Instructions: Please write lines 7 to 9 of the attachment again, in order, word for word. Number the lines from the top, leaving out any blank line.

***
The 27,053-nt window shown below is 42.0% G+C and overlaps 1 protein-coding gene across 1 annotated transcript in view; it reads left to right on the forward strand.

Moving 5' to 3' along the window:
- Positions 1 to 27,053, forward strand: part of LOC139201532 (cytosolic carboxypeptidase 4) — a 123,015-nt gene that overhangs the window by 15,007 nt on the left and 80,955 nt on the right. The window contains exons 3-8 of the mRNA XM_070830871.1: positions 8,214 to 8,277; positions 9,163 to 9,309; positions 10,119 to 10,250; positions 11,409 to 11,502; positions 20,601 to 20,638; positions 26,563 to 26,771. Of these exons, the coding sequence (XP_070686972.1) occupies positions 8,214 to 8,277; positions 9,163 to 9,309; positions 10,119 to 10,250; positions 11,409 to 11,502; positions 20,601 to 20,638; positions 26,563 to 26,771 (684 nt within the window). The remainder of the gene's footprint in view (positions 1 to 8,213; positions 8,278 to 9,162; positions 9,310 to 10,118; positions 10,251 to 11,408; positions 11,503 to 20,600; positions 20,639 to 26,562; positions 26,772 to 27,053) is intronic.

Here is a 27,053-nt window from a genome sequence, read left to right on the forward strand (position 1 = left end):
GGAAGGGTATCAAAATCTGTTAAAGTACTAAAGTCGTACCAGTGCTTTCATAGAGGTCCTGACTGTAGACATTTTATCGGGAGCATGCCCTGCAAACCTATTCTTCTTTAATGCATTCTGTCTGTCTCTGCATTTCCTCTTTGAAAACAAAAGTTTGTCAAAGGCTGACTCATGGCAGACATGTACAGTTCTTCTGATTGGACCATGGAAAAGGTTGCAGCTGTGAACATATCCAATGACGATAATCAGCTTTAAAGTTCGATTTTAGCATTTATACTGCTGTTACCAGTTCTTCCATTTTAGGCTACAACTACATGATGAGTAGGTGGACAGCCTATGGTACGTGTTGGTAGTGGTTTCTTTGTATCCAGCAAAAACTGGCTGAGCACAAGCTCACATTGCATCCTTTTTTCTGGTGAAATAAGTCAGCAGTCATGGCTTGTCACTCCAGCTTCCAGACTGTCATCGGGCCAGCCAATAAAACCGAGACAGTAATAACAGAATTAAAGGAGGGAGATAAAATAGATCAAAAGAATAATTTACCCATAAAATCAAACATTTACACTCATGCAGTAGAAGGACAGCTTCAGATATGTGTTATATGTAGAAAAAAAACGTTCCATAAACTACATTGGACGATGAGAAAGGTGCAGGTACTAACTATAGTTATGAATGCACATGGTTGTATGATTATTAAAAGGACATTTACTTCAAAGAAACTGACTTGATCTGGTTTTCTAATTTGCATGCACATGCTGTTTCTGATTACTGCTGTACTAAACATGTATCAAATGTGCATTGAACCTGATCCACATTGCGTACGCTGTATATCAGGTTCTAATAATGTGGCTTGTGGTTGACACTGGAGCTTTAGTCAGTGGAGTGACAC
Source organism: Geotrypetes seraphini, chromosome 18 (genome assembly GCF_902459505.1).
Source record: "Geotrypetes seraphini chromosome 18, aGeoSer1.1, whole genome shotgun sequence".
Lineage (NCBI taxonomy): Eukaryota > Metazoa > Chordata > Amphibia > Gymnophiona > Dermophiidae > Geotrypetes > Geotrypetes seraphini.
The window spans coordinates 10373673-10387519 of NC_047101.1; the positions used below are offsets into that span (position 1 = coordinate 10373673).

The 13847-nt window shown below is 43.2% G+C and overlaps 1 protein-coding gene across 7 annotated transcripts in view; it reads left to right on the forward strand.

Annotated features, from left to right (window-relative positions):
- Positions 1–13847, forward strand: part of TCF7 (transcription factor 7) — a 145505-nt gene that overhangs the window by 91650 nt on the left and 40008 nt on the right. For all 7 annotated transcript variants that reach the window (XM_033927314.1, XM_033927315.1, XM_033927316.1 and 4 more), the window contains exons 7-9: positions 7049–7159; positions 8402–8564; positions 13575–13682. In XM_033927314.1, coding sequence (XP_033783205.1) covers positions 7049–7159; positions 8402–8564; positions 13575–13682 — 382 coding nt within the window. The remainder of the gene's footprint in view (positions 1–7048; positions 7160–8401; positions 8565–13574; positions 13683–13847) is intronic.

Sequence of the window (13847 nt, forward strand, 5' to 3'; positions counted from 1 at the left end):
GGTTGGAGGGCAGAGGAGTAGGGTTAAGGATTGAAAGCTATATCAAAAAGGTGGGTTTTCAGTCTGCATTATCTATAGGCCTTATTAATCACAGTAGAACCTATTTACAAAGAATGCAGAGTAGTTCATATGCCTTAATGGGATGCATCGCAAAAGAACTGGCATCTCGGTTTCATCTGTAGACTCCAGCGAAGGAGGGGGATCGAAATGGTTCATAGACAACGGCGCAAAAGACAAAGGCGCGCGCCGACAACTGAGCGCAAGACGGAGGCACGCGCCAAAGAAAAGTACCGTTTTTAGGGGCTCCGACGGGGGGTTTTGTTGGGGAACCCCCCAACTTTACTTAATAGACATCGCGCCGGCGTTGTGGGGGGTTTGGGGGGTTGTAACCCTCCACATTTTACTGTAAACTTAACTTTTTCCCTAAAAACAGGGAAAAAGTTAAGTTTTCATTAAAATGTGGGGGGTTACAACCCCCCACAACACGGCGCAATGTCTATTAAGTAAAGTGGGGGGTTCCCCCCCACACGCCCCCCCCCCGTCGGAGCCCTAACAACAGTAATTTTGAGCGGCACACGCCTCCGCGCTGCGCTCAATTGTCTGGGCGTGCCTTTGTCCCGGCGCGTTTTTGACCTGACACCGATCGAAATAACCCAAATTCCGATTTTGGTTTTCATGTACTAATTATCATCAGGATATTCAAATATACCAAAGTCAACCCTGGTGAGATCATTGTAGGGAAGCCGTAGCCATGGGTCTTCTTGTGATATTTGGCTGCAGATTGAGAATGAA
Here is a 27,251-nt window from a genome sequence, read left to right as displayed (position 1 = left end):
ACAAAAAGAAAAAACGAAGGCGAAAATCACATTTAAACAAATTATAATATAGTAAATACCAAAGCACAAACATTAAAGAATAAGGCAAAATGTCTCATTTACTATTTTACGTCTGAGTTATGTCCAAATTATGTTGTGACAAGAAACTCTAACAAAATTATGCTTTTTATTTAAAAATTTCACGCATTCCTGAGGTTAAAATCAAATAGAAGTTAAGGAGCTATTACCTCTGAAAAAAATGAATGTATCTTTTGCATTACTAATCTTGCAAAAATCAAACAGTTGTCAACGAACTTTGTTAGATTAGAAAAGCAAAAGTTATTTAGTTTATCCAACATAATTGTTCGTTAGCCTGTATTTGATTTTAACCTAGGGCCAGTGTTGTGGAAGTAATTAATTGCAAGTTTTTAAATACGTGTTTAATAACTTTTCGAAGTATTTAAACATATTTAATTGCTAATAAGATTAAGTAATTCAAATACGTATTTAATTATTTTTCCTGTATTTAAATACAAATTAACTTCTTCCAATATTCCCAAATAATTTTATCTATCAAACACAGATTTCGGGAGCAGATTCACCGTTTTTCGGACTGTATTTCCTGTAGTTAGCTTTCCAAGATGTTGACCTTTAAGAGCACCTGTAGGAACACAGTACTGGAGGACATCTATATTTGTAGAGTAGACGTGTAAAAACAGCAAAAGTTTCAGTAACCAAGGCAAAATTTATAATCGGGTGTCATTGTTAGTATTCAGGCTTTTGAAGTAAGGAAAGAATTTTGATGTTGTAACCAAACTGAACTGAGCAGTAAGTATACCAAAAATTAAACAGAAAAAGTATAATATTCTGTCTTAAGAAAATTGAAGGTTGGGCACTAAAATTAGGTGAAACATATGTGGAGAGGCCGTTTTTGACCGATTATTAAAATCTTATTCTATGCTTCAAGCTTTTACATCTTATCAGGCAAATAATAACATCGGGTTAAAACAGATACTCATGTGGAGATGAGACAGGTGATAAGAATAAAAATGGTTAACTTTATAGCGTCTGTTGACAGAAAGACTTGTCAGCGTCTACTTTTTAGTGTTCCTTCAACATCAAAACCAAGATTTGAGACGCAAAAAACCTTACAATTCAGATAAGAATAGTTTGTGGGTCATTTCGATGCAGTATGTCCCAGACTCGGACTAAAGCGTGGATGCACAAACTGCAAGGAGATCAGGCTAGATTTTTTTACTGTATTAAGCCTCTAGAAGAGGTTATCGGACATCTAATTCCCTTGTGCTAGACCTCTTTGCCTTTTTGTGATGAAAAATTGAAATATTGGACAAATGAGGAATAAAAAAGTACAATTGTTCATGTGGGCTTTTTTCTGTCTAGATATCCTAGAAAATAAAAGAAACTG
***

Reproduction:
Source record: "Geotrypetes seraphini chromosome 18, aGeoSer1.1, whole genome shotgun sequence".
Lineage (NCBI taxonomy): Eukaryota > Metazoa > Chordata > Amphibia > Gymnophiona > Dermophiidae > Geotrypetes > Geotrypetes seraphini.
The window spans coordinates 10373673-10387519 of NC_047101.1; the positions used below are offsets into that span (position 1 = coordinate 10373673).